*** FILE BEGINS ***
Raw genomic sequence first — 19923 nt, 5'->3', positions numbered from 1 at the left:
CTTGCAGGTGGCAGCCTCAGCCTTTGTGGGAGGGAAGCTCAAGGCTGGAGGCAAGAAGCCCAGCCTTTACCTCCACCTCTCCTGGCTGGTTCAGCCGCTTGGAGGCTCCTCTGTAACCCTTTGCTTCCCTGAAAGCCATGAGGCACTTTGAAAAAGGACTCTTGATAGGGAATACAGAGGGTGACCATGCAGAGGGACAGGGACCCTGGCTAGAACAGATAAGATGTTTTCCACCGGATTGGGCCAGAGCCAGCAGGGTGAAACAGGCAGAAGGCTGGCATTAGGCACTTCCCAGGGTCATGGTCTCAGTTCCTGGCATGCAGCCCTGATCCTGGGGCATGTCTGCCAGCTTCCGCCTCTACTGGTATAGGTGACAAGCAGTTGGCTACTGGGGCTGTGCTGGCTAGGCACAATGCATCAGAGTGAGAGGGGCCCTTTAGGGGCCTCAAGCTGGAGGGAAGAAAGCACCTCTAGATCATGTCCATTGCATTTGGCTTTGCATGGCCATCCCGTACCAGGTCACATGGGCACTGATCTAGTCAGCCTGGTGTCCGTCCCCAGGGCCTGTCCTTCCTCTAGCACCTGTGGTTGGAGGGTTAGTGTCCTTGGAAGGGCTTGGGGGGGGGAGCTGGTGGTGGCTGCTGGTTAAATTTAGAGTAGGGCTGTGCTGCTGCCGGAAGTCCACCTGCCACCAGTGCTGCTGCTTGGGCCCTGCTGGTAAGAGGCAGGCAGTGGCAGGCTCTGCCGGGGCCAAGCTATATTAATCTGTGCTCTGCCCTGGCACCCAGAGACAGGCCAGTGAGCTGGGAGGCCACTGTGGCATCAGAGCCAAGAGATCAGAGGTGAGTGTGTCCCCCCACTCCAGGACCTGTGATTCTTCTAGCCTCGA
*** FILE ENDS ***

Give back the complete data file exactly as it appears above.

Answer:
Raw genomic sequence first — 19923 nt, 5'->3', positions numbered from 1 at the left:
CTTGCAGGTGGCAGCCTCAGCCTTTGTGGGAGGGAAGCTCAAGGCTGGAGGCAAGAAGCCCAGCCTTTACCTCCACCTCTCCTGGCTGGTTCAGCCGCTTGGAGGCTCCTCTGTAACCCTTTGCTTCCCTGAAAGCCATGAGGCACTTTGAAAAAGGACTCTTGATAGGGAATACAGAGGGTGACCATGCAGAGGGACAGGGACCCTGGCTAGAACAGATAAGATGTTTTCCACCGGATTGGGCCAGAGCCAGCAGGGTGAAACAGGCAGAAGGCTGGCATTAGGCACTTCCCAGGGTCATGGTCTCAGTTCCTGGCATGCAGCCCTGATCCTGGGGCATGTCTGCCAGCTTCCGCCTCTACTGGTATAGGTGACAAGCAGTTGGCTACTGGGGCTGTGCTGGCTAGGCACAATGCATCAGAGTGAGAGGGGCCCTTTAGGGGCCTCAAGCTGGAGGGAAGAAAGCACCTCTAGATCATGTCCATTGCATTTGGCTTTGCATGGCCATCCCGTACCAGGTCACATGGGCACTGATCTAGTCAGCCTGGTGTCCGTCCCCAGGGCCTGTCCTTCCTCTAGCACCTGTGGTTGGAGGGTTAGTGTCCTTGGAAGGGCTTGGGGGGGGGAGCTGGTGGTGGCTGCTGGTTAAATTTAGAGTAGGGCTGTGCTGCTGCCGGAAGTCCACCTGCCACCAGTGCTGCTGCTTGGGCCCTGCTGGTAAGAGGCAGGCAGTGGCAGGCTCTGCCGGGGCCAAGCTATATTAATCTGTGCTCTGCCCTGGCACCCAGAGACAGGCCAGTGAGCTGGGAGGCCACTGTGGCATCAGAGCCAAGAGATCAGAGGTGAGTGTGTCCCCCCACTCCAGGACCTGTGATTCTTCTAGCCTCGA